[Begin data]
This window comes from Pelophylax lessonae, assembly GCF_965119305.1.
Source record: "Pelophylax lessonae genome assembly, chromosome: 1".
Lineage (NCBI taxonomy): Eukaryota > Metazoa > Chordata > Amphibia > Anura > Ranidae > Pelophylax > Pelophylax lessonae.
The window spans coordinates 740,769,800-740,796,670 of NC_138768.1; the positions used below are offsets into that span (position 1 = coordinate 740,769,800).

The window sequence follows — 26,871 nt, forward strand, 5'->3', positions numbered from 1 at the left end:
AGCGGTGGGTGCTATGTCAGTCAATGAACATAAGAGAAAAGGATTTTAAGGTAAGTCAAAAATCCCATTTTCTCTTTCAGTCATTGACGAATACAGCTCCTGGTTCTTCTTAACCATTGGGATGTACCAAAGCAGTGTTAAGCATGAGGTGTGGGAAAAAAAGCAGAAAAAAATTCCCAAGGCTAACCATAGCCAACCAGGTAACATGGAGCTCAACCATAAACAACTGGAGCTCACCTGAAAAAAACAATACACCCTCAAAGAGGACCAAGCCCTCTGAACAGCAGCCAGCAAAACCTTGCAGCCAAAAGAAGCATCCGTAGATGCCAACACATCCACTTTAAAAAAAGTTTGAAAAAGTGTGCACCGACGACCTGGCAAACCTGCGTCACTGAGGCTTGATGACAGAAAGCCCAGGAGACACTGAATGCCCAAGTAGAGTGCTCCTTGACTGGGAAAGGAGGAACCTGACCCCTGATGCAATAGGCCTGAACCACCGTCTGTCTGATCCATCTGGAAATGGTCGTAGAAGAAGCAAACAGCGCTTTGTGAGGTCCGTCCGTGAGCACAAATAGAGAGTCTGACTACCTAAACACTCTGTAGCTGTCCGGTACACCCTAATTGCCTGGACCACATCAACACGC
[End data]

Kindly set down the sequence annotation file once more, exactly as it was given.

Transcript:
This window comes from Pelophylax lessonae, assembly GCF_965119305.1.
Source record: "Pelophylax lessonae genome assembly, chromosome: 1".
Lineage (NCBI taxonomy): Eukaryota > Metazoa > Chordata > Amphibia > Anura > Ranidae > Pelophylax > Pelophylax lessonae.
The window spans coordinates 740,769,800-740,796,670 of NC_138768.1; the positions used below are offsets into that span (position 1 = coordinate 740,769,800).

The window sequence follows — 26,871 nt, forward strand, 5'->3', positions numbered from 1 at the left end:
AGCGGTGGGTGCTATGTCAGTCAATGAACATAAGAGAAAAGGATTTTAAGGTAAGTCAAAAATCCCATTTTCTCTTTCAGTCATTGACGAATACAGCTCCTGGTTCTTCTTAACCATTGGGATGTACCAAAGCAGTGTTAAGCATGAGGTGTGGGAAAAAAAGCAGAAAAAAATTCCCAAGGCTAACCATAGCCAACCAGGTAACATGGAGCTCAACCATAAACAACTGGAGCTCACCTGAAAAAAACAATACACCCTCAAAGAGGACCAAGCCCTCTGAACAGCAGCCAGCAAAACCTTGCAGCCAAAAGAAGCATCCGTAGATGCCAACACATCCACTTTAAAAAAAGTTTGAAAAAGTGTGCACCGACGACCTGGCAAACCTGCGTCACTGAGGCTTGATGACAGAAAGCCCAGGAGACACTGAATGCCCAAGTAGAGTGCTCCTTGACTGGGAAAGGAGGAACCTGACCCCTGATGCAATAGGCCTGAACCACCGTCTGTCTGATCCATCTGGAAATGGTCGTAGAAGAAGCAAACAGCGCTTTGTGAGGTCCGTCCGTGAGCACAAATAGAGAGTCTGACTACCTAAACACTCTGTAGCTGTCCGGTACACCCTAATTGCCTGGACCACATCAACACGC